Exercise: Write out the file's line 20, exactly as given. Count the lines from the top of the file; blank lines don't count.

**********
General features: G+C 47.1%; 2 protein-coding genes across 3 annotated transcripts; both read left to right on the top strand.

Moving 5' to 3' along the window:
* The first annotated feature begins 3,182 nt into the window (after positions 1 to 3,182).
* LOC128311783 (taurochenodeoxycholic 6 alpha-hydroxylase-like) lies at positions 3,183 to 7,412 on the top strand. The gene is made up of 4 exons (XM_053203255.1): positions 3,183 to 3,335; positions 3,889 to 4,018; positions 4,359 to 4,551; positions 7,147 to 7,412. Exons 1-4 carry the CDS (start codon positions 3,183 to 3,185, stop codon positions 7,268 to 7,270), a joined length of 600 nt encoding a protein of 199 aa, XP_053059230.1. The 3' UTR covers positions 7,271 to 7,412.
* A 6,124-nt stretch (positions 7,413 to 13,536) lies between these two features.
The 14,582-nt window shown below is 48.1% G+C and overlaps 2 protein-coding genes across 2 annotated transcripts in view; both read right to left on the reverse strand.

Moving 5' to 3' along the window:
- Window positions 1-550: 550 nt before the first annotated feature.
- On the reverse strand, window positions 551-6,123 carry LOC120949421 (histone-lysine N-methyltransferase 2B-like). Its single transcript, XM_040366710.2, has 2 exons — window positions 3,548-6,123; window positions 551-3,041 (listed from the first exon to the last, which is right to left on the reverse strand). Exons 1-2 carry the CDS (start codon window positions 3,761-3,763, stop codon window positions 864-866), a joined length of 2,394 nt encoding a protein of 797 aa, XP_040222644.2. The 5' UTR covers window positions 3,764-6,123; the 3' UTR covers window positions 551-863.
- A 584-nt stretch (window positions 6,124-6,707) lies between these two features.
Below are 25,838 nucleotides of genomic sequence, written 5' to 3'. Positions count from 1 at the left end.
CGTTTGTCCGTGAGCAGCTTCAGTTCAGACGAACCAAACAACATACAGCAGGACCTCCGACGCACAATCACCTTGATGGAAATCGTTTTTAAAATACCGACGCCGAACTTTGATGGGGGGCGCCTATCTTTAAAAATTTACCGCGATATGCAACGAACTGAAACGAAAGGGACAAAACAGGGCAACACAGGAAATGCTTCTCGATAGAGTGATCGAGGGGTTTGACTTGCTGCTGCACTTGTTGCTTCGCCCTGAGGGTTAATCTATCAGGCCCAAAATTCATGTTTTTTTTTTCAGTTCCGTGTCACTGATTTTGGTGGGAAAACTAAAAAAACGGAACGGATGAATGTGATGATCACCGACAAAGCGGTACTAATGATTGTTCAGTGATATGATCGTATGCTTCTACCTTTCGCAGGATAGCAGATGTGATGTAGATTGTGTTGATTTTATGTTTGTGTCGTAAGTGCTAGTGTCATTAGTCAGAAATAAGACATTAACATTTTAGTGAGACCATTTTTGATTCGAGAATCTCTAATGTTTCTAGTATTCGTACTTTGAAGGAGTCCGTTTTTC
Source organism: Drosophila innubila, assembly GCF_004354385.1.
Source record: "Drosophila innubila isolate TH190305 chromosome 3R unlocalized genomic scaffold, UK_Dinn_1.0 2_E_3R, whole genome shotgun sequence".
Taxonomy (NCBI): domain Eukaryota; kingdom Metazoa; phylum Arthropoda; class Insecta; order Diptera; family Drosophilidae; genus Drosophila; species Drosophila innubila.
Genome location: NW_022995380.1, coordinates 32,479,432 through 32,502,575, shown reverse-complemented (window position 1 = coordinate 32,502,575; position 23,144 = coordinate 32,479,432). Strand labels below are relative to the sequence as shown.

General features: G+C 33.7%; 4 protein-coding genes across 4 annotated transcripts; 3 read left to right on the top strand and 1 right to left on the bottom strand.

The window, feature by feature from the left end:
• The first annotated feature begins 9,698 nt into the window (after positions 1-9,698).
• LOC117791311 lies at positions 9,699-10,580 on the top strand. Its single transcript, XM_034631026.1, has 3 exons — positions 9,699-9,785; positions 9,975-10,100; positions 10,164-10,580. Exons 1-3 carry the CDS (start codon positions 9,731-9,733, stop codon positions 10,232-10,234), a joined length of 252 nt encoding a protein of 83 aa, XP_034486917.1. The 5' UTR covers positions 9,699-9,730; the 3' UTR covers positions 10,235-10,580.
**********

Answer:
• LOC117791311 lies at positions 9,699-10,580 on the top strand. Its single transcript, XM_034631026.1, has 3 exons — positions 9,699-9,785; positions 9,975-10,100; positions 10,164-10,580. Exons 1-3 carry the CDS (start codon positions 9,731-9,733, stop codon positions 10,232-10,234), a joined length of 252 nt encoding a protein of 83 aa, XP_034486917.1. The 5' UTR covers positions 9,699-9,730; the 3' UTR covers positions 10,235-10,580.